When we examine the image files, we encounter JPG and JPEG extensions, but do we really know what they mean? Today we have studied these two concepts for you.
If you’ve tampered with the extensions of the images you downloaded to your computer, you’ve already met JPG files. When you look carefully at the names of the visual files, you may have seen JPG and JPEG files and wondered the difference between them. In this article, we will try to explain the difference between the two file extensions for you.
JPG and JPEG files
Generally speaking, there is no huge difference between JPG and JPEG files. There are even cases where these extensions are used interchangeably. Therefore, it is useful to examine the similarities between the two extensions before looking at the differences between them.
Similarities of JPG and JPEG extensions:
Both files are in raster format as opposed to vector format.
JPG stands for JPEG and Joint Photographic Experts Group.
Both types of files are commonly used in photographs.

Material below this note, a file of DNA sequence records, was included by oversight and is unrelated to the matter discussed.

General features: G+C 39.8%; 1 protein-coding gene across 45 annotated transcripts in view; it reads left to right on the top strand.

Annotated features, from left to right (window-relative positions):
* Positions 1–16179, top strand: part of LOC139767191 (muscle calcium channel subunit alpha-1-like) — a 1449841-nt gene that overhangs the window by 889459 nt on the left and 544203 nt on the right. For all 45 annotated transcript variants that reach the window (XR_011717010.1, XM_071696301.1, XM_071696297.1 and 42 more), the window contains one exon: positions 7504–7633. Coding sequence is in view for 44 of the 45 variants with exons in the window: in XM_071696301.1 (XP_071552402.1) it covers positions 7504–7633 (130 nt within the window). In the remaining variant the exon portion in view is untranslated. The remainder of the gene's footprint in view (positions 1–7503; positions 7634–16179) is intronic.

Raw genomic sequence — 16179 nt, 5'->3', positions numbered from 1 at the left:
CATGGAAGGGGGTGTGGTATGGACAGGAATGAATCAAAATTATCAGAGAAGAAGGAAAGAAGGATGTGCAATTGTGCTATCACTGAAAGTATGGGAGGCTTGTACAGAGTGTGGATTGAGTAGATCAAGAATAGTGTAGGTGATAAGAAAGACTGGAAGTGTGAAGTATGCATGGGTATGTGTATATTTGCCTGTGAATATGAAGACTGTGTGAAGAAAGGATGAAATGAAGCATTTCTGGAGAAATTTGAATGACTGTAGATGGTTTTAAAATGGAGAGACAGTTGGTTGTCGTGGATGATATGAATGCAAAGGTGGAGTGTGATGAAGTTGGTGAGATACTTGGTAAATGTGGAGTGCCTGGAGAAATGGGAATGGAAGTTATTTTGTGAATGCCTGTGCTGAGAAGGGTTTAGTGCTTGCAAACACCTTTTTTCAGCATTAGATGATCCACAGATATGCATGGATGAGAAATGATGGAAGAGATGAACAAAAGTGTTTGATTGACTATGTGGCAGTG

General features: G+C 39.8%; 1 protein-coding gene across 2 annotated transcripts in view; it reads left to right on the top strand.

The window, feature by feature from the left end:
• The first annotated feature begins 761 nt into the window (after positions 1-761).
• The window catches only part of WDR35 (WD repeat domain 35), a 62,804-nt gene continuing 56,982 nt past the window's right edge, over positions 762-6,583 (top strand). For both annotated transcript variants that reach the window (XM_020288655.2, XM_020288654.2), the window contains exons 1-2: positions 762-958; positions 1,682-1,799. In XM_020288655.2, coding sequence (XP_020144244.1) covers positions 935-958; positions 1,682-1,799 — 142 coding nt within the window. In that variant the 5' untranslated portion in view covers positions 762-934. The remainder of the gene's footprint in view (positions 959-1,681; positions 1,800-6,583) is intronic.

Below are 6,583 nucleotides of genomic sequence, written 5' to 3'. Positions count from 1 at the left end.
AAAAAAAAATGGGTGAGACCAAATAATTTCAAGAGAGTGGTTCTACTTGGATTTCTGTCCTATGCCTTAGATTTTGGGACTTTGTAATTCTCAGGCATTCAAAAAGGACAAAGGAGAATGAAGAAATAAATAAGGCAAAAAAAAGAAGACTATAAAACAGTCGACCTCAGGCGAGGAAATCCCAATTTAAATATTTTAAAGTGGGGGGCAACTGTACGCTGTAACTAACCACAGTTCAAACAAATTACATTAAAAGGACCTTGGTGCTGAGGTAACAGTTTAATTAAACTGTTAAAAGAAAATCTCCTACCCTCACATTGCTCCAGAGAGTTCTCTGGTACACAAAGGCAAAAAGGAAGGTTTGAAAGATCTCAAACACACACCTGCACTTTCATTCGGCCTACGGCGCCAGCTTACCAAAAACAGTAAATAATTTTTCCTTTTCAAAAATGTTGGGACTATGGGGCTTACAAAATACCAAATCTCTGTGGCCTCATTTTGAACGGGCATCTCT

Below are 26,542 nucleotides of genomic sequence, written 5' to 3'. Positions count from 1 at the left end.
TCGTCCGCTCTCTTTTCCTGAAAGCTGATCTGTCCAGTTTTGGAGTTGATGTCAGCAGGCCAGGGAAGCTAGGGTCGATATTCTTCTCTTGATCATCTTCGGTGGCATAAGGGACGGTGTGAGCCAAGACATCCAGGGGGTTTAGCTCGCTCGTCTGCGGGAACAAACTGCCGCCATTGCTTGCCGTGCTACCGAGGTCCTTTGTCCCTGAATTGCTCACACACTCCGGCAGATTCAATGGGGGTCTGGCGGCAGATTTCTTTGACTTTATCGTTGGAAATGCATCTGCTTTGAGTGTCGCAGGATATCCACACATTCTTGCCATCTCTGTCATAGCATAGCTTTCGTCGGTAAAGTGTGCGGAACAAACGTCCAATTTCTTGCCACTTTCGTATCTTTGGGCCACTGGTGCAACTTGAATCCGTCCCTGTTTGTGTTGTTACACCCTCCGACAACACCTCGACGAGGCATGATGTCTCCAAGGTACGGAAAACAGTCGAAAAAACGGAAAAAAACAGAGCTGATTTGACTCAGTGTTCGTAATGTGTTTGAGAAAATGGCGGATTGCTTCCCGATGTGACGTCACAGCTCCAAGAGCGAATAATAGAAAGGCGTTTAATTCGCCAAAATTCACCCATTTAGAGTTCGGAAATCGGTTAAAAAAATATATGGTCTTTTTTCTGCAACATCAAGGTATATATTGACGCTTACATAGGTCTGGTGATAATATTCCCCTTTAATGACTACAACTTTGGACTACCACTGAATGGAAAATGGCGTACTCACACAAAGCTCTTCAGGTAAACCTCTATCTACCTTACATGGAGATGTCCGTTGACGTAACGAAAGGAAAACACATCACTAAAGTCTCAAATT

Both apply a compression process where the result is a quality compromise.
At the end of the compression process, the files are small in size.
So, what’s the difference?
“Why are there two separate extensions if both extensions are basically the same?” or “Can both .jpg and .jpeg files be found on a computer?” You can ask questions in the form. We need to go back a bit to answer this question.
Older versions of Windows could only support 3-character extensions. Although Macs and newer versions of Windows can open files with the .jpeg extension, computers using the older Windows operating system had to shorten the extension to .jpg. Now, most image processing programs use the .jpg extension to avoid any confusion.
In other words, the difference between the two file extensions is the number of letters. Today we are able to use the .jpeg file format. However, on older computers, they only allowed the .jpg format.